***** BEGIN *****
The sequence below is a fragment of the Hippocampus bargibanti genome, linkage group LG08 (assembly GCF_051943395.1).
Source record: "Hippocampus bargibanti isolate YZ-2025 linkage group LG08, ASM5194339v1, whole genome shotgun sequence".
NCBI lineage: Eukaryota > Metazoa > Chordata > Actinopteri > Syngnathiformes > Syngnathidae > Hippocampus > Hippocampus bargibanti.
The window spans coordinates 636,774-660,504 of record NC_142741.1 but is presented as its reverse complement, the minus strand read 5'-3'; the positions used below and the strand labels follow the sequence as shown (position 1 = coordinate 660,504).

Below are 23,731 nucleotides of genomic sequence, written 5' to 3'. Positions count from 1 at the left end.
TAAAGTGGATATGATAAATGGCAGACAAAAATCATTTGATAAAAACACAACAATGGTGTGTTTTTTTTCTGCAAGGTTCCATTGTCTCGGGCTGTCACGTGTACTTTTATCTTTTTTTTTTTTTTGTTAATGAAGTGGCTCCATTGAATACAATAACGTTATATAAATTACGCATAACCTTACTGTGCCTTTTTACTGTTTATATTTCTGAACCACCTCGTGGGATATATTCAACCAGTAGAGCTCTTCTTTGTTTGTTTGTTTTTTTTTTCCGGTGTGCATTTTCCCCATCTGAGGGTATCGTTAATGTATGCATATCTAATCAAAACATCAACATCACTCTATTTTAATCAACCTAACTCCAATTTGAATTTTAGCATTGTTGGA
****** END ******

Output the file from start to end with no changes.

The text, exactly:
The sequence below is a fragment of the Hippocampus bargibanti genome, linkage group LG08 (assembly GCF_051943395.1).
Source record: "Hippocampus bargibanti isolate YZ-2025 linkage group LG08, ASM5194339v1, whole genome shotgun sequence".
NCBI lineage: Eukaryota > Metazoa > Chordata > Actinopteri > Syngnathiformes > Syngnathidae > Hippocampus > Hippocampus bargibanti.
The window spans coordinates 636,774-660,504 of record NC_142741.1 but is presented as its reverse complement, the minus strand read 5'-3'; the positions used below and the strand labels follow the sequence as shown (position 1 = coordinate 660,504).

Below are 23,731 nucleotides of genomic sequence, written 5' to 3'. Positions count from 1 at the left end.
TAAAGTGGATATGATAAATGGCAGACAAAAATCATTTGATAAAAACACAACAATGGTGTGTTTTTTTTCTGCAAGGTTCCATTGTCTCGGGCTGTCACGTGTACTTTTATCTTTTTTTTTTTTTTGTTAATGAAGTGGCTCCATTGAATACAATAACGTTATATAAATTACGCATAACCTTACTGTGCCTTTTTACTGTTTATATTTCTGAACCACCTCGTGGGATATATTCAACCAGTAGAGCTCTTCTTTGTTTGTTTGTTTTTTTTTTCCGGTGTGCATTTTCCCCATCTGAGGGTATCGTTAATGTATGCATATCTAATCAAAACATCAACATCACTCTATTTTAATCAACCTAACTCCAATTTGAATTTTAGCATTGTTGGA